State is hugely important in UI. It provides affordance for how people can (or cannot) interact with your UI elements. Buttons are workhorses, so it is critical to have their various states described in detail.

It is a cross-cutting concern in that it applies to every button, regardless of how it is configured. Predictability is a huge factor for creating something that is easy to use, so we want all of our buttons acting the same way.

Out of the box, CSS provides three pseudo classes that are applicable to buttons: :hover, :active, and :focus. There’s also the disabled HTML attribute, as well as ARIA’s aria-busy=“true”, both of which can be applied to the <button> and <input type=“button”> elements. We can target them using attribute selectors. No messy application of stateful classes with JavaScript needed here, just the simple application of a semantic attribute:

Since these are built using semantic <button> elements, you can use tab to navigate from element to element, and space to trigger a button press. To quote my embearded coworker Mike, “Nooice!”

Supermoves

Now comes the part where you start wrapping your element in a component to do things to it. We’re not adding this behavior to the button directly because other things could conceivably live in this area — help text, links to support articles, additional form controls, etc.

Yes, we are ramping up the complexity, but with all of the above safely scoped to just the .button class, we’re free to apply more styling and logic without having to worry about unanticipated rule collisions.

In this app, the primary action button’s terminal area would be placed highest up on mobile, but also in the rightmost position on larger screens. One of the advantages of the the button a person is most likely going to want to interact with being highest on mobile is that it is coded into the document’s source order first. This is great for people who navigate via screen readers — it saves them from having to listen to “Cancel, button.” over and over again before hearing “Upload file.”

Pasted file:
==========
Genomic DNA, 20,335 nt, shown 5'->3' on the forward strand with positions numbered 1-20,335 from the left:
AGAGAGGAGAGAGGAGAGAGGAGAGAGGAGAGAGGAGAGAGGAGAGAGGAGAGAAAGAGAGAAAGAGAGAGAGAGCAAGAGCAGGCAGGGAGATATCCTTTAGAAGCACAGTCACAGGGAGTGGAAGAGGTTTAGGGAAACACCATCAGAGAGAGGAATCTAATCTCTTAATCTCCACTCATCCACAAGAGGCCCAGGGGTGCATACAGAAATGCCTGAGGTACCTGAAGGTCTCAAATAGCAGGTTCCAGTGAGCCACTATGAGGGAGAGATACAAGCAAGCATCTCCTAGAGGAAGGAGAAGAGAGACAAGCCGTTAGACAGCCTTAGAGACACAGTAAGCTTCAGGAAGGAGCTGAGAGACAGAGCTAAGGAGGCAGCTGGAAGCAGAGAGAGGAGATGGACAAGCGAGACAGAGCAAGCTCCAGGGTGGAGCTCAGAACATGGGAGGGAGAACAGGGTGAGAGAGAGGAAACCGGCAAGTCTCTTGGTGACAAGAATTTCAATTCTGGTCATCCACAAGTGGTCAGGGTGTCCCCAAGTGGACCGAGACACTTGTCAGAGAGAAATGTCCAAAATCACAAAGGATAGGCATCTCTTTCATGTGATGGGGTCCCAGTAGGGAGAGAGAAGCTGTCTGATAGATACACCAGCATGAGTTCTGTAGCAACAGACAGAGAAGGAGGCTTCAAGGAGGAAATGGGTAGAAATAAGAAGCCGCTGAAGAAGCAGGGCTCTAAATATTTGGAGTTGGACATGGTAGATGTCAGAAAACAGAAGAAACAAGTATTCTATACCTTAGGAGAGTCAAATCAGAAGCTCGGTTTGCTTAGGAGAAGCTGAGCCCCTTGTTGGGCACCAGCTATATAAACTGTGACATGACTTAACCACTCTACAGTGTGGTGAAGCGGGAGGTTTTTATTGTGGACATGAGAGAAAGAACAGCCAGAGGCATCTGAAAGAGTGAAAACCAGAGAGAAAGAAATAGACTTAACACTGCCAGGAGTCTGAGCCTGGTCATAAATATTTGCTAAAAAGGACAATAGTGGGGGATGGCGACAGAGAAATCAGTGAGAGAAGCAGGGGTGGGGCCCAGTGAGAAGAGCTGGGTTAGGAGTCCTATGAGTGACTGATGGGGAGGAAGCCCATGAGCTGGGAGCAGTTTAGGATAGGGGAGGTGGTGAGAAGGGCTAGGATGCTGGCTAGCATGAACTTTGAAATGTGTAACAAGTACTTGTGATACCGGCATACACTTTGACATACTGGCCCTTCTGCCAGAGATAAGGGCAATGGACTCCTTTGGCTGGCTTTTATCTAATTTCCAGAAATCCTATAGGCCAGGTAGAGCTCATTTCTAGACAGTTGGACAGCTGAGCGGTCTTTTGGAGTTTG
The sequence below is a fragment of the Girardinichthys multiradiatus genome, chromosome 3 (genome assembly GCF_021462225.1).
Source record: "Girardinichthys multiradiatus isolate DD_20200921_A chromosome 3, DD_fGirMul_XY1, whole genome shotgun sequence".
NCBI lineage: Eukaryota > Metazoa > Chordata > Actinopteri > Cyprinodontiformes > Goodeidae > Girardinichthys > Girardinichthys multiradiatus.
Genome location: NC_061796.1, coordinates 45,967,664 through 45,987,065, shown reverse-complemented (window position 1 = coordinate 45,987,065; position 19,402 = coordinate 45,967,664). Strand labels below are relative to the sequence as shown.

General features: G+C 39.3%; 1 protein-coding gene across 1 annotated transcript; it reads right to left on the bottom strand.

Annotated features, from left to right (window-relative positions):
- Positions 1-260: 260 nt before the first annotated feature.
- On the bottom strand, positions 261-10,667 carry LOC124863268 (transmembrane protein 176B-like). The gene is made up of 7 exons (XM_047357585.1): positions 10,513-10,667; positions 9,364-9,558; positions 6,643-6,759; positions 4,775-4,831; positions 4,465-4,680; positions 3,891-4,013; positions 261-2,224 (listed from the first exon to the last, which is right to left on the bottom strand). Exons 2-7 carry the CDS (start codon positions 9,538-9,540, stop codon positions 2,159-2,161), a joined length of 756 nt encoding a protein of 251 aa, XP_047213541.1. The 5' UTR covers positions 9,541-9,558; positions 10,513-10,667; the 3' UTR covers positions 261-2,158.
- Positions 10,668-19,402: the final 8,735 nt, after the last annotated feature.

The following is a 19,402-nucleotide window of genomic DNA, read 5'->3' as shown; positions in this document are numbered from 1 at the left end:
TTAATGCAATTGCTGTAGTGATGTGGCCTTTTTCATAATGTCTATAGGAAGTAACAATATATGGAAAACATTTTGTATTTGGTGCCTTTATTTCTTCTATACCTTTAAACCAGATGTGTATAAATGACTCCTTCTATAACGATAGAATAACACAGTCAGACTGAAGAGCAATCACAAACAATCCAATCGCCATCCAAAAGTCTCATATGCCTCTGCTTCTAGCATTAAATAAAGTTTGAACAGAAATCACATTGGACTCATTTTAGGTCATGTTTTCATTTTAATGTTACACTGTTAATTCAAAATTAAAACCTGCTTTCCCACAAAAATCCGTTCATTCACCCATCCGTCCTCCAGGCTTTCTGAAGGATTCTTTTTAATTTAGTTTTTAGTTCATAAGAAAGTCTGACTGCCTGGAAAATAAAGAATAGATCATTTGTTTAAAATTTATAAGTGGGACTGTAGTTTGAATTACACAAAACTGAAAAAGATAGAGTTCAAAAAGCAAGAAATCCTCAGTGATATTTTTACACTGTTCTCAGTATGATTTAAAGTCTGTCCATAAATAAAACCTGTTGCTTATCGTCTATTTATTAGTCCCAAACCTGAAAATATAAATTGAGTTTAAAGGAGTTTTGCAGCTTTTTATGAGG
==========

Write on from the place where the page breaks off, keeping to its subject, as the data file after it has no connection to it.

Rather than running off to write some crazy DOM reordering JavaScript, we can use CSS to automatically handle this behavior. Flexbox has properties that can affect an element’s visual order. Combining that with media queries, we can write logic that moves things around to accommodate the viewport’s current size.

As an added bonus, since we placed our primary action in an accessibility-friendly position first at mobile, we are unaffected by the keyboard navigation issue for flexbox ordered content.

Hide the code view to see the tablet/desktop treatment by tapping the tab labeled “Scss”.

Jerk mode: activate

As briefly mentioned on a recent podcast (note: we have a podcast!), there’s one additional step we can take. Using CSS’s :not() selector, we can create some additional logic to reinforce authors only using semantic markup for buttons.

Now, if buttons are written in a way that would render them inaccessible, their visual appearance is changed to something that makes it immediately apparent that it is being improperly implemented:

If you’re interested in learning more about how and why buttons are used in modern web applications, Front-End Engineer Marcy Sutton has an excellent post outlining the hows and whys. Accessibility Consultant Heydon Pickering also makes an excellent bookmarklet called Revenge.css that expands on the “jerk mode” technique demonstrated above.

Putting it all together

Instead of class names derived from the element’s visual portrayal, go with its underlying intent. Instead of being descriptive and documenting only what is shown, attempt to be prescriptive and construct a modular system that can accommodate the smallest of tweaks all the way up to the largest of sweeping changes.

CSS’s cascade can be intimidating to work with at first, but embracing it can save you a lot of time, effort, and anguish down the line. If you’d like to have this sort of thinking applied to your project, get in touch to see how we can help!


This article was originally posted on the Cantina blog.